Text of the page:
Suddenly the feast was interrupted by another loud knock at the door.
"My husband! cried the woman in great agitation. "He has come back unexpectedly. If he finds you here, something terrible will happen, for he cannot bear the sight of a beadle. Quick! Jump into this chest and pull down the lid, while I clear away all signs of the supper!"
The beadle, who was just as frightened as his hostess, lost no time in doing as she bade him. He hopped into the chest and pulled down the lid, while she hurried to clear the table. All this time the husband was thundering at the door, very impatient at being kept waiting. When at last his wife let him in, he flew into a temper and began to scold her.
"I am very sorry, good man," she answered, "but I did not hear you knock, I was hard at work in the scullery."
"Bring me something to eat!" growled the man.
"Just as you like," answered his wife. "But if I were you I would not sup so late you know how it always gives you indigestion. Wouldn't it be better to go straight to bed?"
"Hold your peace, woman," said her spouse. "I am not sleepy!" And he sat himself down at the table.
Hardly had he done so than there came a loud knocking on the floor of the attic above his head.
"What is that?" he cried, jumping up. "Is there somebody in the attic?"
"Not that I know of," answered his wife. "Nobody has been here all day except a soldier with a most villainous face, who came begging. I sent him away with a flea in his ear, I assure you."
"Did you so?" said her husband. "Well, I believe he has managed to get into the attic. I remember now that I forgot to fasten the window." Off he went upstairs to see, and sure enough, there was the drummer, who was not slow in explaining how he had got there.
"Well, come along downstairs and warm yourself," said the farmer. My wife is just about to get my supper, and I expect there will be enough for two."
Without hesitation the drummer accompanied his host to the kitchen, and sat down at the table. He paid no heed to the venomous glances that the woman of the house cast at him as she slammed down a loaf of black bread and a bowl of milk.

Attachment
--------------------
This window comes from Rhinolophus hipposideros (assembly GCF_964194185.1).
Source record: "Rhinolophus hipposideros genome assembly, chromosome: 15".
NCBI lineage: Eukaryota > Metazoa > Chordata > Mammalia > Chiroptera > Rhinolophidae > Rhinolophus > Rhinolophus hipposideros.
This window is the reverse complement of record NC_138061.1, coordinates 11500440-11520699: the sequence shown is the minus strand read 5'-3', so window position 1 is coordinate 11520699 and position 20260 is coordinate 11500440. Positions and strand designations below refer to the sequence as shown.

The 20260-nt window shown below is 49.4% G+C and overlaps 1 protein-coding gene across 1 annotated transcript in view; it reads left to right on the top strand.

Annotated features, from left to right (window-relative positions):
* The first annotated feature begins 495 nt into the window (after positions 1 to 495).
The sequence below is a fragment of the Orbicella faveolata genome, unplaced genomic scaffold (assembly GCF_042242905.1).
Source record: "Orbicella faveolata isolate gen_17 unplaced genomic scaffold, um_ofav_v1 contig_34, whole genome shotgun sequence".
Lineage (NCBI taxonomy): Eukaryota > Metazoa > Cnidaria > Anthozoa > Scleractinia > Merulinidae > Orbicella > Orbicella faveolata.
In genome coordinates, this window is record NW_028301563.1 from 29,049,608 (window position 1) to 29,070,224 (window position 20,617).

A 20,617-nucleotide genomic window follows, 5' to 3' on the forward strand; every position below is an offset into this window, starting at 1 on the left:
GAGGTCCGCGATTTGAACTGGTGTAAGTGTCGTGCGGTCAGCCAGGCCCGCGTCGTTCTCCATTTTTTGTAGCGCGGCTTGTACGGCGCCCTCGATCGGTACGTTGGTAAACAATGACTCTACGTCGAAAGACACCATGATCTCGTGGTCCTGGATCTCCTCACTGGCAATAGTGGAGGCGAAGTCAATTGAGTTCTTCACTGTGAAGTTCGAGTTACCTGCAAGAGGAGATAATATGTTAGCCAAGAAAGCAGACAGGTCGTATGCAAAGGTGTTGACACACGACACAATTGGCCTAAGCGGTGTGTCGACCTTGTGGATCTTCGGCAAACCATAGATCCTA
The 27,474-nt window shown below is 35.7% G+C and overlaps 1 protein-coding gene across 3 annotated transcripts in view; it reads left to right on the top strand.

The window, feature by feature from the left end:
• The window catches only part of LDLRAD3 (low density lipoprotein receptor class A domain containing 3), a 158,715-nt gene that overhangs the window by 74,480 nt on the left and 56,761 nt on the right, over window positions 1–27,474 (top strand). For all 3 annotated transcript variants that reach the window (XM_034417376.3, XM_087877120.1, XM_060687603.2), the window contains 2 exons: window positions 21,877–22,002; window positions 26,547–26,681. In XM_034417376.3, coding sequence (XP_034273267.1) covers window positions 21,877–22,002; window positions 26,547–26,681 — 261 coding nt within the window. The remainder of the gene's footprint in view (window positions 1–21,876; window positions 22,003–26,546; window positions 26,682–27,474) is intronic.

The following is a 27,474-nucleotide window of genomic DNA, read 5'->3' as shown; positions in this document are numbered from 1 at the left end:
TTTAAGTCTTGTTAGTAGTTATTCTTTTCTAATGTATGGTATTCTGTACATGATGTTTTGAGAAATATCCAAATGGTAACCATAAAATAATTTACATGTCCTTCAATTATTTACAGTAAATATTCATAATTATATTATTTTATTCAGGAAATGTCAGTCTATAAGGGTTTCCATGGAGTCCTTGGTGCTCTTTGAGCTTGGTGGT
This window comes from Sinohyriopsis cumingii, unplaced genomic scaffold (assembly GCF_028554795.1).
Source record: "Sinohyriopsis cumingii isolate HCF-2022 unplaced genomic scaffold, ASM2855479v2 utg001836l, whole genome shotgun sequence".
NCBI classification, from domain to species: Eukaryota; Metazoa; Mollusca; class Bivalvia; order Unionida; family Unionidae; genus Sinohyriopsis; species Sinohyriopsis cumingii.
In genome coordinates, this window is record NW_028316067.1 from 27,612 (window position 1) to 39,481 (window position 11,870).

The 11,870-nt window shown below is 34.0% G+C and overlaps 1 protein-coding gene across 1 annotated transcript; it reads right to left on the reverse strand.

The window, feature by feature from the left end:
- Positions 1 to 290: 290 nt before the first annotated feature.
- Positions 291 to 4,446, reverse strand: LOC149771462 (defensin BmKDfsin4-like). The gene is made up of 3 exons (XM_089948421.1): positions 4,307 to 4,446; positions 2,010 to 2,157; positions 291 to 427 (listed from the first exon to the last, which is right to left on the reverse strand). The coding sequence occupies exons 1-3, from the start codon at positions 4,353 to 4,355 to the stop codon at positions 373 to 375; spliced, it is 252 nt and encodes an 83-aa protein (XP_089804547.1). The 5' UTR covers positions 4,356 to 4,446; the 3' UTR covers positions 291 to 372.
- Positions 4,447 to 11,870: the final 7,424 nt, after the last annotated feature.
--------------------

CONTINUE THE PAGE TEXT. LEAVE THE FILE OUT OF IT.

"Ho, ho," said the drummer to himself. "There is fowl for the beadle and dry bread for the good man and his guest. Well, we shall see! And he gave a kick with his foot to the drum which was under the table.
"What have you got there?" asked the farmer, starting up at the sound.
"Oh, that is my oracle," answered the drummer coolly. "Your oracle! Does he speak to you, then?"
"Well," answered the drummer. "He speaks to me three times a day."
"I should very much like to hear him," said the farmer.
The drummer picked up his drumsticks and beat a lively tattoo on the drum, and, aroused by the noise and vibration, the swarm of bees within began to buzz about in great commotion.
"Wonderful! Wonderful!" cried the farmer delightedly, as he listened to the humming. "Do you really understand that language? What does the oracle say?"
"He says," answered the farmer, "that there is no need for us to drink sour milk, for there is a bottle of wine standing by the wall, just behind the big chest."
"Ha, ha, ha! That is a good joke!" roared the farmer. "Wine in my house! I only wish it were true!"
"Tell your wife to look behind the chest, and I'll guarantee she will find it."
Very unwillingly the wife went to the place indicated, and came back with the bottle of wine. She tried to look as surprised as her husband, but only succeeded in pulling a very wry mouth.
"Bring glasses, wife!" cried the farmer in great good humour. "We must drink the health of this famous oracle. Do you think you can make him speak again, friend?"
"Certainly," said the drummer, beating another tattoo on the drum. Once again the bees began to hum loudly, and he leant down, pretending to listen to what they had to say.
"Well?"Well?" cried the farmer impatiently.
"He says that if your wife will look in the cupboard, she will find a roast fowl and a gammon of bacon that we can eat instead of this dry bread."
"On my word, that is a wonderful oracle!" cried the farmer. "Make haste, wife, and look in the cupboard."
The wife could not refuse to obey, so she brought the good things and set them on the table, but if looks could have killed anybody the drummer would have been a dead man that day. He paid little heed to her evil glances, however, but applied himself to the food with a good appetite. Before very long, between the two of them, there was nothing left of the chicken but the bones, and of the gammon but the lean, bony part.
"Oh yes," said the farmer, unbuttoning his waistcoat, "that was a better meal than I expected to get tonight. Has your oracle any more agreeable surprises for us, good sir? I pray you, make him speak again."
"With all the will in the world," answered the drummer, "but this will be the last occasion, for he only speaks three times a day." Taking up his sticks, he played the war-march of Napoleon on the drum, and the bees accompanied him as before with their loud humming. The farmer leaned forward eagerly to listen, while his wife stood by trembling with fear.